The team's findings give researchers an experimental system in which they will be able to investigate in great detail the genetic and molecular factors that control whether or not damaged nerves can regrow, said Chisholm, an associate professor of molecular, cell, and developmental biology at the University of California.
"This technique will enable us to find the genes that are important in allowing an axon to regenerate. In the worm, we can do systematic screening of large numbers of genes, drugs and other small molecules as well, to ask how they affect the process of regeneration," Chisholm said.
When properly focused, the energy delivered by the laser pulses breaks down chemical bonds at the targeted site, vaporizing the tissue within a tiny volume without causing side effects such as heating of surrounding tissue, Yanik said.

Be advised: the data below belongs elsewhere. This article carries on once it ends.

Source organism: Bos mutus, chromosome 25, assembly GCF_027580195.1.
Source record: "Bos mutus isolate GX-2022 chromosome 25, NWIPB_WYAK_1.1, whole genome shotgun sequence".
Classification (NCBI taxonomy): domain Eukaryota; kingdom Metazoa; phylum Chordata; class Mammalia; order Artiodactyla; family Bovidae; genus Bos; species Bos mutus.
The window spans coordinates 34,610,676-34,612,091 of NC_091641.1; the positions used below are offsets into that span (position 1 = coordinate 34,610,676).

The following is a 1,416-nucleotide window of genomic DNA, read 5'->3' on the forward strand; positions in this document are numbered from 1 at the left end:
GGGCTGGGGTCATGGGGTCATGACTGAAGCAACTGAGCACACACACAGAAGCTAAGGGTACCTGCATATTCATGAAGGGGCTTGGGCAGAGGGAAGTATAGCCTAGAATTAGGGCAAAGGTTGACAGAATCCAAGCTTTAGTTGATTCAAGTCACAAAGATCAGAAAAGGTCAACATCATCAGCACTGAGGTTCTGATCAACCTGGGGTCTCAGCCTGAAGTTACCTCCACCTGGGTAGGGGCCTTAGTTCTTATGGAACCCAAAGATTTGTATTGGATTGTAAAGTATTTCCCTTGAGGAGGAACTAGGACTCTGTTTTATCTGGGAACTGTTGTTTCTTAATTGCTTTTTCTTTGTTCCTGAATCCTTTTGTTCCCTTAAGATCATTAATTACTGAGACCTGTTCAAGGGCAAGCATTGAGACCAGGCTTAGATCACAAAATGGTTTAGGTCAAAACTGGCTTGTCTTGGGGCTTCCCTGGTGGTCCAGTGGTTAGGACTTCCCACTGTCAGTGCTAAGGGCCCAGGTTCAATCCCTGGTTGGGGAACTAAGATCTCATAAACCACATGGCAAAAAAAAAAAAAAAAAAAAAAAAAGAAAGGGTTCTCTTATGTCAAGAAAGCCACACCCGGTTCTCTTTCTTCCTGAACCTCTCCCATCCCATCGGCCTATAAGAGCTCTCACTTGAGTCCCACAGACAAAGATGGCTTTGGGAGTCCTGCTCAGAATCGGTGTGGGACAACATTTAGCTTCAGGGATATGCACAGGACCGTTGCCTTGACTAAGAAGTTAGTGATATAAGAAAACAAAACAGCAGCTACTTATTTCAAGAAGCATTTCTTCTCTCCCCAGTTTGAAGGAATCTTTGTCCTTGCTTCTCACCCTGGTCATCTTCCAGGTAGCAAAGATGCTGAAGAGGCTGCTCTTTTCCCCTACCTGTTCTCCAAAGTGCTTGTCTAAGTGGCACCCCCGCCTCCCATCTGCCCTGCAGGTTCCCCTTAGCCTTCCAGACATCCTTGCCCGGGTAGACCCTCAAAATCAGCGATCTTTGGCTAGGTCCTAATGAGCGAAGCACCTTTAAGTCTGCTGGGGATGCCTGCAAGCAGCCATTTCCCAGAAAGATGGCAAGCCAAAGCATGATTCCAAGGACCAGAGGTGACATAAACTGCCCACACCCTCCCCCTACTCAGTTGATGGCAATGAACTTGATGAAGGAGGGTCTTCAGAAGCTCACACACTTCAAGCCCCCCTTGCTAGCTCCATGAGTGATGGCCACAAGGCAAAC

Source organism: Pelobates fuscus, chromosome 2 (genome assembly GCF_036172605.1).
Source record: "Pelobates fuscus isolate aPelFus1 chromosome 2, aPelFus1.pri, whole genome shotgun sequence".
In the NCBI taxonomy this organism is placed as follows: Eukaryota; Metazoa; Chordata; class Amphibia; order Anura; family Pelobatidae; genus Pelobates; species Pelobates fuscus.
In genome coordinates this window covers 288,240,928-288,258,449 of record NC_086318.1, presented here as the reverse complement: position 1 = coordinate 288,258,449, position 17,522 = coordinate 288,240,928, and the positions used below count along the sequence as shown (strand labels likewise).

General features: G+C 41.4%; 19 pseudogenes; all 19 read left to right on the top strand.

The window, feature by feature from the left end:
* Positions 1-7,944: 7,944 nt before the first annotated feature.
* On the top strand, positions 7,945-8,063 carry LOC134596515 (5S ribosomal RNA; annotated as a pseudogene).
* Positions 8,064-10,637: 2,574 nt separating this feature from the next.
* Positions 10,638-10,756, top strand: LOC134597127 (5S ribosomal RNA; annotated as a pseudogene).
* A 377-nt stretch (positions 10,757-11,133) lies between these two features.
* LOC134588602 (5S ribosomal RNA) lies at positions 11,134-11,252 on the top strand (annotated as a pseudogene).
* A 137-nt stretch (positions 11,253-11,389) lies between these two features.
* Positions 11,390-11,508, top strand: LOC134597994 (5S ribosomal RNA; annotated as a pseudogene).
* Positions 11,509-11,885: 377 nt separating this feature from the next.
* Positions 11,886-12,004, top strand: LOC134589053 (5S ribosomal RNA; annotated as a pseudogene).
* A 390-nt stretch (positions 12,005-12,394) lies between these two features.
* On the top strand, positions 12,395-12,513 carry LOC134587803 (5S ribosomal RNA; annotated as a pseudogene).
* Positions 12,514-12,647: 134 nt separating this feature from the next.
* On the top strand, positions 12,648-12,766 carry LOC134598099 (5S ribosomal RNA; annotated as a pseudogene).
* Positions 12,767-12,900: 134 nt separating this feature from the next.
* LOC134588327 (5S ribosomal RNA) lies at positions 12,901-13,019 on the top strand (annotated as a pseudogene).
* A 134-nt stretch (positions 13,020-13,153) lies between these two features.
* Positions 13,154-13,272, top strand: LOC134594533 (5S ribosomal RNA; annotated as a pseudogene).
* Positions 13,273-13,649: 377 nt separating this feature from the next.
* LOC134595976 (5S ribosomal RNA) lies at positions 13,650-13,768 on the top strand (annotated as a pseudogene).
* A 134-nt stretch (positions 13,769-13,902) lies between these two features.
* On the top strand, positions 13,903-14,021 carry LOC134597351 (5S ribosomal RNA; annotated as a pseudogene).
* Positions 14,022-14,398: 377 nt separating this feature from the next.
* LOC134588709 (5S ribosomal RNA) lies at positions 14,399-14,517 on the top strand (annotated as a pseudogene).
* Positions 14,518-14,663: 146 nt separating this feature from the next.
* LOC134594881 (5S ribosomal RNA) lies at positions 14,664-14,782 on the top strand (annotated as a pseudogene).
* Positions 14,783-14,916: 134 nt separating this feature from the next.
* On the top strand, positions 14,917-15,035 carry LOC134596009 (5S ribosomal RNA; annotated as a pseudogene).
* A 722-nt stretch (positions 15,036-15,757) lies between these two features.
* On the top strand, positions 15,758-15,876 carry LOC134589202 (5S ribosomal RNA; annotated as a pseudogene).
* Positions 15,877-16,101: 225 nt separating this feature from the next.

The duration of the laser pulses used was 200 femtoseconds, and the pulses were delivered at a rate of one thousand per second. The delicate axons severed by the procedure, with no apparent damage to surrounding tissue, were on average just 0.3 microns in diameter.
Most of the severed axons regrew within 12 to 24 hours after the laser surgery. Preliminary observations indicated that after an axon is cut, the nerve cell sprouts a new axon from the severed end that regrows to reach the target muscle. In some cases, however, it appears that the two severed ends reattach, Chisholm said.
One of the fundamental questions researchers want to answer is why nerve damage in the central nervous system - the brain and spinal cord - is usually permanent.
"In humans, peripheral nerves will regrow, but in the central nervous system the regrowth of axons is inhibited by the local environment. That's why spinal cord injuries are so serious. We want to find out why a severed axon will regrow in some situations and not in others," Chisholm said.
MEDICA.de; Source: University of California - Santa Cruz